This song tells the story of a Boston rock band paying their dues: busking, sleeping in cars, playing the bar circuit. Eventually, they get a big break when a record company guy sees them perform and makes them a deal.
Many assumed it was the story of the band because the lyrics are in the first person and they sing about being from Boston, which they are, but that's not the case. Group leader Tom Scholz wrote the song based on conversations he had with Jim Masdea, a drummer who often collaborated with Scholz and had lots of war stories from playing in various bands. Masdea was always telling Scholz about struggling bands trying to get signed to record contracts.
Boston had quite the opposite experience of the group they sing about here. Rather than paying their dues on the road, Boston released a well-produced album that was an instant hit. In fact, they weren't even a band until Tom Scholz landed a record deal based on demos he made in his home studio. They played a few gigs before the album was released but didn't tour until after it came out. Just a few months later, their songs were all over the radio and they were headlining arenas.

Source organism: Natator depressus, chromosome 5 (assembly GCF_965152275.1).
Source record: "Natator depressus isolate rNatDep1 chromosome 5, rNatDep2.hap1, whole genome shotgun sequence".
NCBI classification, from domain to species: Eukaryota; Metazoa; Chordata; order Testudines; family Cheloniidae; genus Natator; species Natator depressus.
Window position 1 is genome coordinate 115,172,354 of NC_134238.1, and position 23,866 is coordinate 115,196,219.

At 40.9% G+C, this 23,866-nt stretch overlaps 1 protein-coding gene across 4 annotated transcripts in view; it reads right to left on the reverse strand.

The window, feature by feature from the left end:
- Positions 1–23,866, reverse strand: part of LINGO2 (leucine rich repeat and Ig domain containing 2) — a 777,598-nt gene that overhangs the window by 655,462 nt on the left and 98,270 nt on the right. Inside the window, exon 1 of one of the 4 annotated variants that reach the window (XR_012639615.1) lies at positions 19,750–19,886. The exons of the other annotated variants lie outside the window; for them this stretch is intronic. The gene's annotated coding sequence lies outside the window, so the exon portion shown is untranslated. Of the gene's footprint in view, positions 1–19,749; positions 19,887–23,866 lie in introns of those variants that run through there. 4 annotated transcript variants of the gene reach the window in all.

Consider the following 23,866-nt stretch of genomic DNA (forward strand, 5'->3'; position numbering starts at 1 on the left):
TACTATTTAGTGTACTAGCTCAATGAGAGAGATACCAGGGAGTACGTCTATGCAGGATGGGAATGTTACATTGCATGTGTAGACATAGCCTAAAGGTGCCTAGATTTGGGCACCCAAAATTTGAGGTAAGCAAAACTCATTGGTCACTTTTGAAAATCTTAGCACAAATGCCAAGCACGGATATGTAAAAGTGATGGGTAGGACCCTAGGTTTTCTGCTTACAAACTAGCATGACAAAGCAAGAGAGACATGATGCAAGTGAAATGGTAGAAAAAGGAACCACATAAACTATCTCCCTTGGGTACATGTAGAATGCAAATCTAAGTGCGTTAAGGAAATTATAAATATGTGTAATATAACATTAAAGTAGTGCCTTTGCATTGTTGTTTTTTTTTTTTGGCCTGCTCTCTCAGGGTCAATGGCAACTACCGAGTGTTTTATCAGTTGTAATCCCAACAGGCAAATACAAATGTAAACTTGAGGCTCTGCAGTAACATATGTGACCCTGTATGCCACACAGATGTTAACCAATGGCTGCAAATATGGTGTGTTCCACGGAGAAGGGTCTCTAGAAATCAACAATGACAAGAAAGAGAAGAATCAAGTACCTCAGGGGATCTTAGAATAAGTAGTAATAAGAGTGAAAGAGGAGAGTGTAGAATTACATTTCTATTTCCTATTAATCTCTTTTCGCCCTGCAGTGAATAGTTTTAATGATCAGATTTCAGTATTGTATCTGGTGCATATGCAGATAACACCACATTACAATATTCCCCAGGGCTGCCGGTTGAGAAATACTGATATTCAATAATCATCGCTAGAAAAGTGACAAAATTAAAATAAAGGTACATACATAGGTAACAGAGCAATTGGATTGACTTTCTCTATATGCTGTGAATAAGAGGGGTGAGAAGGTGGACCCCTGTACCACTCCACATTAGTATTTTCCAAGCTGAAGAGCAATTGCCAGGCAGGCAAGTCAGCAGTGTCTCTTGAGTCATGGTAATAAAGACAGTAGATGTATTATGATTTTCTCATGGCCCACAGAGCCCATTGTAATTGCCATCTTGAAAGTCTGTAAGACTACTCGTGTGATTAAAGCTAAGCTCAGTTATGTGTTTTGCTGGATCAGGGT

None of the band members lucked into this though. They were all veterans of the Boston music scene and had proven their mettle. Scholz took care of the studio work, but they had to win over fans on the road, which they did.
Jim Masdea, who inspired the lyric, played drums on the demos Tom Scholz made in his home studio that led to a deal with Epic Records. Other than singer Brad Delp, Masdea was the only other musician Scholz used on these recordings.
When Scholz got signed and it came to assemble an actual band, Delp stayed on but Masdea was replaced with Sib Hashian, a decision seemingly made by Scholz' management. Scholz did make sure Masdea played drums on "Rock And Roll Band" to earn a credit on the album.
This wasn't released as a single, but that hardly mattered because Album Oriented Rock (AOR) stations played it anyway, along with the other eight tracks on Boston's debut album. These well-crafted, uptempo tracks kept listeners tuned in, so they became staples of many playlists.